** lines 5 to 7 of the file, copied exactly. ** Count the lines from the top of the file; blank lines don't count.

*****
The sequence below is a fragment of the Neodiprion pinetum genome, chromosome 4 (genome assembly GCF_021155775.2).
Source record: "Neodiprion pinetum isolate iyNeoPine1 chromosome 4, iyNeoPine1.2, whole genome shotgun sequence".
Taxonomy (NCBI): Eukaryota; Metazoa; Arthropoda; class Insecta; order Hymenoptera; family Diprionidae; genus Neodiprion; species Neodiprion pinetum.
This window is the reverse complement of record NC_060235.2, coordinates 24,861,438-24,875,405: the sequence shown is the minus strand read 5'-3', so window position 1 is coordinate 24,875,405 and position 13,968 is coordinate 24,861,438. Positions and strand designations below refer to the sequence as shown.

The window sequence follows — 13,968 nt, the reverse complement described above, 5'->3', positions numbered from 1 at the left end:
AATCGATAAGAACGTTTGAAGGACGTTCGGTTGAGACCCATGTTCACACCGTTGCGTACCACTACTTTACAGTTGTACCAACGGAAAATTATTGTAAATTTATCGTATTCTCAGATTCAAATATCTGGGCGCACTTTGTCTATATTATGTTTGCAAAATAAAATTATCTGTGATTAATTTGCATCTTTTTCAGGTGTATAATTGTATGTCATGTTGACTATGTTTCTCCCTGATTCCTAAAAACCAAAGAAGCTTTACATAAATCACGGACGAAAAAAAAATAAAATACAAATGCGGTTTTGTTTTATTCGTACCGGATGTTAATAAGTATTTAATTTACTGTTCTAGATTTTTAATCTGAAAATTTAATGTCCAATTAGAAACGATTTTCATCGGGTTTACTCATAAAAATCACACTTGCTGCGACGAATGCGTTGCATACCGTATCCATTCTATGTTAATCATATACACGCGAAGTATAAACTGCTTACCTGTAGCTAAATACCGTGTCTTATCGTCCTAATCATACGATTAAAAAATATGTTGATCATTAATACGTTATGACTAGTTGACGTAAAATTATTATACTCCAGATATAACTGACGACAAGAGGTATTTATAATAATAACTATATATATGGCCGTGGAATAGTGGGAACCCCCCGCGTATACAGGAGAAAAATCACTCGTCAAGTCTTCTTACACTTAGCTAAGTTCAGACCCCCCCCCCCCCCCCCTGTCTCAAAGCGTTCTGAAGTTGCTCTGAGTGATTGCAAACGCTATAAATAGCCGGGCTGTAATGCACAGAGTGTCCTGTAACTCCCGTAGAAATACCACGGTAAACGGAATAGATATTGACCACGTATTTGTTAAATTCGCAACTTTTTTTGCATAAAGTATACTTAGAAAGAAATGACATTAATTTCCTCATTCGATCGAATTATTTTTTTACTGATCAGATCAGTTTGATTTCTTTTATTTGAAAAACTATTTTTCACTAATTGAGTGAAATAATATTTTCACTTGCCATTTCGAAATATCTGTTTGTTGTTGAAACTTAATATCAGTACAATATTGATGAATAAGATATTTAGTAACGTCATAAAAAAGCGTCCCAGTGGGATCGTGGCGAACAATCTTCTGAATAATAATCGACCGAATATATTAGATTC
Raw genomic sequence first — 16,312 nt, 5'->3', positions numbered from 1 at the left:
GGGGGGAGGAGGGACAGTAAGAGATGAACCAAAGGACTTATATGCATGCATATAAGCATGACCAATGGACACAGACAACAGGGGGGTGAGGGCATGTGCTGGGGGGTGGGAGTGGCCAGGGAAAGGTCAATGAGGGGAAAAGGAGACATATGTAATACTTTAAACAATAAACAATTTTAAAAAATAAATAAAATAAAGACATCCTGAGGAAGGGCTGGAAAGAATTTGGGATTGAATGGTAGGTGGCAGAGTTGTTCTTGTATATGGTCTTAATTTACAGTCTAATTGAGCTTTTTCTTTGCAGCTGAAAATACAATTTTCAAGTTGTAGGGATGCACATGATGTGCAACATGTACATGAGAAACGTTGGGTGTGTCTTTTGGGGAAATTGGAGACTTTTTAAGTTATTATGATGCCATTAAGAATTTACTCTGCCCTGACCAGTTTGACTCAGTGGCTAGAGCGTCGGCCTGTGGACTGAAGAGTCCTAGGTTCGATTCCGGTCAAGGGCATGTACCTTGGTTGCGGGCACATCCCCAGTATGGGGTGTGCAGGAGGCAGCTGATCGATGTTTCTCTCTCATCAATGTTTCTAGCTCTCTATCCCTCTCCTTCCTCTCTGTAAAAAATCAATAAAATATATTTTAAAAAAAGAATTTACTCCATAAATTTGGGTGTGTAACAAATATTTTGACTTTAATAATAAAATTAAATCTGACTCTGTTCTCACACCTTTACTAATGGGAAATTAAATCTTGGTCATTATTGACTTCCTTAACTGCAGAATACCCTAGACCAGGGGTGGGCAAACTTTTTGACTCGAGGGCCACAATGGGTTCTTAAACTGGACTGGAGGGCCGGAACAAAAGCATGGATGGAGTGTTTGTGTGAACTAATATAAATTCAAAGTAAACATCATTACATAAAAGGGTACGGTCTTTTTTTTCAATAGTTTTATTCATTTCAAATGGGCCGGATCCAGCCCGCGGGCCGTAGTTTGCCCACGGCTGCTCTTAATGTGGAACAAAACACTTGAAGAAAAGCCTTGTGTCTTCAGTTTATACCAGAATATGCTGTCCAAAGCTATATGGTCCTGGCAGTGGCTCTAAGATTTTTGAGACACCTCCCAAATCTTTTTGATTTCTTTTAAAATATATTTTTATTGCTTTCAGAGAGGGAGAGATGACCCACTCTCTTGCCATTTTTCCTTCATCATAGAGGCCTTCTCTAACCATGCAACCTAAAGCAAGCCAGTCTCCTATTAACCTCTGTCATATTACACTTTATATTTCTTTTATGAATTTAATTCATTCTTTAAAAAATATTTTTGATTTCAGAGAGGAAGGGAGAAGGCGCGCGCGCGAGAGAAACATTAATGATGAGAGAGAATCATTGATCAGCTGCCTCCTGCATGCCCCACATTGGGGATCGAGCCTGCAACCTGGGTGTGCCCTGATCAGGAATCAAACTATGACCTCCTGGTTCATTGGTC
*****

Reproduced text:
The window sequence follows — 13,968 nt, the reverse complement described above, 5'->3', positions numbered from 1 at the left end:
AATCGATAAGAACGTTTGAAGGACGTTCGGTTGAGACCCATGTTCACACCGTTGCGTACCACTACTTTACAGTTGTACCAACGGAAAATTATTGTAAATTTATCGTATTCTCAGATTCAAATATCTGGGCGCACTTTGTCTATATTATGTTTGCAAAATAAAATTATCTGTGATTAATTTGCATCTTTTTCAGGTGTATAATTGTATGTCATGTTGACTATGTTTCTCCCTGATTCCTAAAAACCAAAGAAGCTTTACATAAATCACGGACGAAAAAAAAATAAAATACAAATGCGGTTTTGTTTTATTCGTACCGGATGTTAATAAGTATTTAATTTACTGTTCTAGATTTTTAATCTGAAAATTTAATGTCCAATTAGAAACGATTTTCATCGGGTTTACTCATAAAAATCACACTTGCTGCGACGAATGCGTTGCATACCGTATCCATTCTATGTTAATCATATACACGCGAAGTATAAACTGCTTACCTGTAGCTAAATACCGTGTCTTATCGTCCTAATCATACGATTAAAAAATATGTTGATCATTAATACGTTATGACTAGTTGACGTAAAATTATTATACTCCAGATATAACTGACGACAAGAGGTATTTATAATAATAACTATATATATGGCCGTGGAATAGTGGGAACCCCCCGCGTATACAGGAGAAAAATCACTCGTCAAGTCTTCTTACACTTAGCTAAGTTCAGACCCCCCCCCCCCCCCCCTGTCTCAAAGCGTTCTGAAGTTGCTCTGAGTGATTGCAAACGCTATAAATAGCCGGGCTGTAATGCACAGAGTGTCCTGTAACTCCCGTAGAAATACCACGGTAAACGGAATAGATATTGACCACGTATTTGTTAAATTCGCAACTTTTTTTGCATAAAGTATACTTAGAAAGAAATGACATTAATTTCCTCATTCGATCGAATTATTTTTTTACTGATCAGATCAGTTTGATTTCTTTTATTTGAAAAACTATTTTTCACTAATTGAGTGAAATAATATTTTCACTTGCCATTTCGAAATATCTGTTTGTTGTTGAAACTTAATATCAGTACAATATTGATGAATAAGATATTTAGTAACGTCATAAAAAAGCGTCCCAGTGGGATCGTGGCGAACAATCTTCTGAATAATAATCGACCGAATATATTAGATTC
Raw genomic sequence first — 16,312 nt, 5'->3', positions numbered from 1 at the left: